Giving Up: Darksiders vs Just Cause 2

Not too far back, I played Darksiders and Just Cause 2. These are two of the more successful mid-tier releases of 2010, at least critically. They’re each in genres which I have a fair degree of affection for. But neither game grabbed me. I finished one of them, and quit the other. Thus these seem like more prime candidates to examine via my “Giving Up” rubric.

The griping begins after the jump:

Let’s dispense quickly with the story-aspect. Just Cause 2 inherits all the typical story-telling issues from its Grand Theft Auto progenitors. You’re either stuck doing random favours for unlikable, one-note thugs, or playing around in the open world. Either way, you lose sight of the overarching plot, and never feel like your actions have much in the way of weight or consequence. I tuned out quickly.

Darksiders clearly put a lot of effort into its narrative, but again does a lousy job of simply setting up the story. Not being able to understand what had happened to War (our protagonist), or who had betrayed him, or why, or who was or wasn’t on his side made it awfully hard to sympathize with him. It doesn’t help that War is a thoroughly uninteresting character who never evolves beyond his “honourable guy is angry and out for revenge on those who betrayed him” archetype.

I can forgive a lousy story. Lord knows I’ve done it in the past. But the core gameplay loop in Just Cause 2 just isn’t as fun as it should be. There are moments of craziness – plummeting thousands of feet through the air out of a plane, explosions all around – but these aren’t the norm. Most of the time is spent either getting to an objective, or engaging in combat, and here there are problems. Regular guns aren’t very powerful, except at close range. The weapon-carry limit doesn’t help. (You get one power weapon and two weak, short-range guns – meaning that you get either mid-long range effectiveness (assault rifle) or explosive power (rocket launcher) but not both.) Using the grappling hook from anything other than short-range was risky, since I’d all too often hit the ground, or a ledge in front of the enemy, and find myself yanked right into the middle of a group I was unprepared for. Ideally, I think what the game was going for was to have the player use the mobility afforded by the grappling hook to bypass enemies, or else dart in to close-combat, and then again to dart out quickly to recover health when things got rough. But it doesn’t tend to work out that way. Mission objectives too often involve escorting NPCs, or dealing with targets that are so well defended and so well inside a base that bailing out to heal isn’t an appealing option. On-foot bosses in particular tend to be awful bullet-sinks. Even with a rocket launcher I rarely felt like I had enough explosives to level an area while on foot.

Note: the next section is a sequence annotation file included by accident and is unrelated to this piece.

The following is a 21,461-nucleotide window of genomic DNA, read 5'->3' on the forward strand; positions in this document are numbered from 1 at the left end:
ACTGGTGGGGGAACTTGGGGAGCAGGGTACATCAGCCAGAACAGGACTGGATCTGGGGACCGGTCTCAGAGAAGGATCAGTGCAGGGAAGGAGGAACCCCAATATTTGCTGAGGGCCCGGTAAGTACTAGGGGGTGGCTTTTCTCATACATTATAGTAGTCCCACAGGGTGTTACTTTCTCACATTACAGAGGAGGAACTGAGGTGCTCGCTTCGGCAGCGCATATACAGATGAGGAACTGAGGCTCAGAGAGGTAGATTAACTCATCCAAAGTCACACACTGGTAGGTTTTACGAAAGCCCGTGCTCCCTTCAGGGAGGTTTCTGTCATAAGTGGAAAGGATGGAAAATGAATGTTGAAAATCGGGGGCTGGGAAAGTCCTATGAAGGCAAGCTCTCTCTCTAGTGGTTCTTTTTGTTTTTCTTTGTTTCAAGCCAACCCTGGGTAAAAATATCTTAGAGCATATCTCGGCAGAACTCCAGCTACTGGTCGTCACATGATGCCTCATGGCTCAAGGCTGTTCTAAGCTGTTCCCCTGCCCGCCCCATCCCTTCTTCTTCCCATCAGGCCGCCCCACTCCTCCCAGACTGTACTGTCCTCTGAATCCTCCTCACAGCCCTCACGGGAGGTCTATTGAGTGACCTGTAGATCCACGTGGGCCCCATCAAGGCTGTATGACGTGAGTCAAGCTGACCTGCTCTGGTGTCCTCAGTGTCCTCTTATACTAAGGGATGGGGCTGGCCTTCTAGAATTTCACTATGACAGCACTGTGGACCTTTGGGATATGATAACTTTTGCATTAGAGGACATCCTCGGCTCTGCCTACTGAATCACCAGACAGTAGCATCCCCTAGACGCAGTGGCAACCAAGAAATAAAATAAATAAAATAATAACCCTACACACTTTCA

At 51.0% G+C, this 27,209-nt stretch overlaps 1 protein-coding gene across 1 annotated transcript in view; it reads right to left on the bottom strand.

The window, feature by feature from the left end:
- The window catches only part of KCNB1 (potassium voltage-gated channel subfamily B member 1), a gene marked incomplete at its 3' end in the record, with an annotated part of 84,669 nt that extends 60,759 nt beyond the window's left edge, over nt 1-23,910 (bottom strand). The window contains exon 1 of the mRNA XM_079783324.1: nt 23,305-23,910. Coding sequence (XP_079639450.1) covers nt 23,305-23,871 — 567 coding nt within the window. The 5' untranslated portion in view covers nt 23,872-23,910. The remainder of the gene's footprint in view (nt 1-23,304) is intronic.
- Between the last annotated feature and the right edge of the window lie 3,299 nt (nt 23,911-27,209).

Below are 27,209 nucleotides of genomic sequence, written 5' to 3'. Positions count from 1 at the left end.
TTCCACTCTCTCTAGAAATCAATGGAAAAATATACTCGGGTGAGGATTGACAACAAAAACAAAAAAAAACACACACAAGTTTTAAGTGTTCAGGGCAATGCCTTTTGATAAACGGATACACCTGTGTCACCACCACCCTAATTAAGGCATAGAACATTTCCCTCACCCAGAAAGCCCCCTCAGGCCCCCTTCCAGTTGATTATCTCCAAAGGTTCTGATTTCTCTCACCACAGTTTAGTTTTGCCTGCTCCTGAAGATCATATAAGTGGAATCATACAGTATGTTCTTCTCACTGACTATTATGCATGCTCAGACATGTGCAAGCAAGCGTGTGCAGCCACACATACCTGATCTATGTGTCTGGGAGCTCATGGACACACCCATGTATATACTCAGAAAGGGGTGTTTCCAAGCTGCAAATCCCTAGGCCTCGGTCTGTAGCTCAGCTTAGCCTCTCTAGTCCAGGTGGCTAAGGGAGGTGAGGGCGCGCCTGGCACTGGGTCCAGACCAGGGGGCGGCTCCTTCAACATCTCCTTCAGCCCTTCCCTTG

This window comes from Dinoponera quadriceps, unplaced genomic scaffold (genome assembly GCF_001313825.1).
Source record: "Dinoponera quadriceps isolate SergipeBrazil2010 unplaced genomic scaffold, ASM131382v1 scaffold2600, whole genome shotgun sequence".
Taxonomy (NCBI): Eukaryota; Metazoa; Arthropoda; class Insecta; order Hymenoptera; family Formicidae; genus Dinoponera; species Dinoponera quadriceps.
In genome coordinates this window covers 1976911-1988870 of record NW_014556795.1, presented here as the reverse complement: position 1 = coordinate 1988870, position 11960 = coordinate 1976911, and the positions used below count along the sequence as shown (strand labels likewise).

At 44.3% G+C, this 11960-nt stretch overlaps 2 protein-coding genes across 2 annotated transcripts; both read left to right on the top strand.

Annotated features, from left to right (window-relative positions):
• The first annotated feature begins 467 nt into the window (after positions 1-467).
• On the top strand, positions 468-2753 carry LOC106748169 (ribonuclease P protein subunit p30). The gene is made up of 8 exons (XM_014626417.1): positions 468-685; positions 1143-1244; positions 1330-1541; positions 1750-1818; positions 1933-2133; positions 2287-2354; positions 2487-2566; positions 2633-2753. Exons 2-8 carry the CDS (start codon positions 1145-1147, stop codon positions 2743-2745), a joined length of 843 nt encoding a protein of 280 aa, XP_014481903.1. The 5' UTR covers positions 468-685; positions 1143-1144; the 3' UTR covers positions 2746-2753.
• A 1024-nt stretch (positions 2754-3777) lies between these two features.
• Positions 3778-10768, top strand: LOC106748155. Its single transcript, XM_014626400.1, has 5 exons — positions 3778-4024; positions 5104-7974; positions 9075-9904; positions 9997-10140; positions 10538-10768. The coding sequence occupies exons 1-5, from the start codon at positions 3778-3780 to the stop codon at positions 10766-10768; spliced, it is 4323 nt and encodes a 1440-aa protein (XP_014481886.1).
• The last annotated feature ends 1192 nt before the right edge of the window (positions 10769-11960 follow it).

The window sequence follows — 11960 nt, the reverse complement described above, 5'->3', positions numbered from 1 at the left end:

So what tended to happen was that I’d resort to picking up a turret, or getting in an APC, and slowly inching through the base, sniping targets from as far away as possible, and abandoning all that mobility that was supposed to be the big draw of the game. This is a case where the mechanics of the game didn’t encourage me to experiment and play in the combat-sandbox in an enjoyable way. What should have been high-flying, dynamic, improvised encounters turned into slow slogs.